Saudi Arabia has resumed indirect talks with Yemen's Houthi movement to cement a faltering ceasefire, sources familiar with the discussions said, as the United Nations pushes for a de-escalation to prepare for a coronavirus outbreak.
The Iran-aligned Houthis have yet to accept the nationwide truce prompted by the pandemic and announced by the Saudi-led coalition last week, and violence has continued on several frontlines.
The ceasefire was meant to take effect on Thursday, a day before Yemen recorded its first infection of the virus.
Aid groups say a coronavirus outbreak could be catastrophic given Yemen's shattered health system and widespread hunger and disease after five years of war in which more than 100,000 have been killed.
Saudi and Houthi officials communicated over the weekend as Riyadh strives to reach an understanding on a binding truce, two sources close to the discussions told Reuters.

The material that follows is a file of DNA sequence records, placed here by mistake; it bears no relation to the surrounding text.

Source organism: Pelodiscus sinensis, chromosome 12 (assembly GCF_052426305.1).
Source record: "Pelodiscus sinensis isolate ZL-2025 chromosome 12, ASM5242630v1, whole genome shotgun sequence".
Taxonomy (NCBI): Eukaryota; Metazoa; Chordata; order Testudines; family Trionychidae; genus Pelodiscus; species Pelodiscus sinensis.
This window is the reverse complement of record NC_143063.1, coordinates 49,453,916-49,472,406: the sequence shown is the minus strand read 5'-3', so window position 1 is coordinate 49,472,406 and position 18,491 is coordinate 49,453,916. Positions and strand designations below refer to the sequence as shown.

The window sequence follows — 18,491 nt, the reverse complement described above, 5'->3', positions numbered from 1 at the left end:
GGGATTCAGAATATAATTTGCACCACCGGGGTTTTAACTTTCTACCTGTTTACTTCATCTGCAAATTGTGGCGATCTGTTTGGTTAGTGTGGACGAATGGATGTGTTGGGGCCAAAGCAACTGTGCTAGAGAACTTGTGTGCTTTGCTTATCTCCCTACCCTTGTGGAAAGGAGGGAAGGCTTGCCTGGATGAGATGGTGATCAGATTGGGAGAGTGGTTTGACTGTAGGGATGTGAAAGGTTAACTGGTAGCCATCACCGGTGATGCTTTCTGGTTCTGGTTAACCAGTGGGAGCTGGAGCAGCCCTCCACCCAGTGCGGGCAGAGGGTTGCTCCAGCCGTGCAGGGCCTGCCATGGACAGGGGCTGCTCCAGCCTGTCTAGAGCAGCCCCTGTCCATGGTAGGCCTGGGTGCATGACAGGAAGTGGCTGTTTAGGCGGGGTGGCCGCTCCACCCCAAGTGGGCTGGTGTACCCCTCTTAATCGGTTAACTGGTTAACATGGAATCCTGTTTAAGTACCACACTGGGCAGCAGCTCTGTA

"Saudi Arabia is very serious about ending the war but it will depend on how far they can go to appease the Houthis and build some trust," said one of the sources.
The renewed push came after the coalition conducted airstrikes on Houthi-controlled towns and villages, despite the ceasefire, to halt Houthi advances in al-Jawf in the north and towards Marib city, the last stronghold of the Saudi-backed government in central Yemen, local officials said.
The coalition spokesman and the Saudi government media office did not respond to a Reuters' request for comment.
The violence could complicate UN efforts to hold virtual talks to agree on a mechanism for a permanent truce, a coordinated effort to combat the coronavirus and confidence-building measures to restart stalled peace negotiations.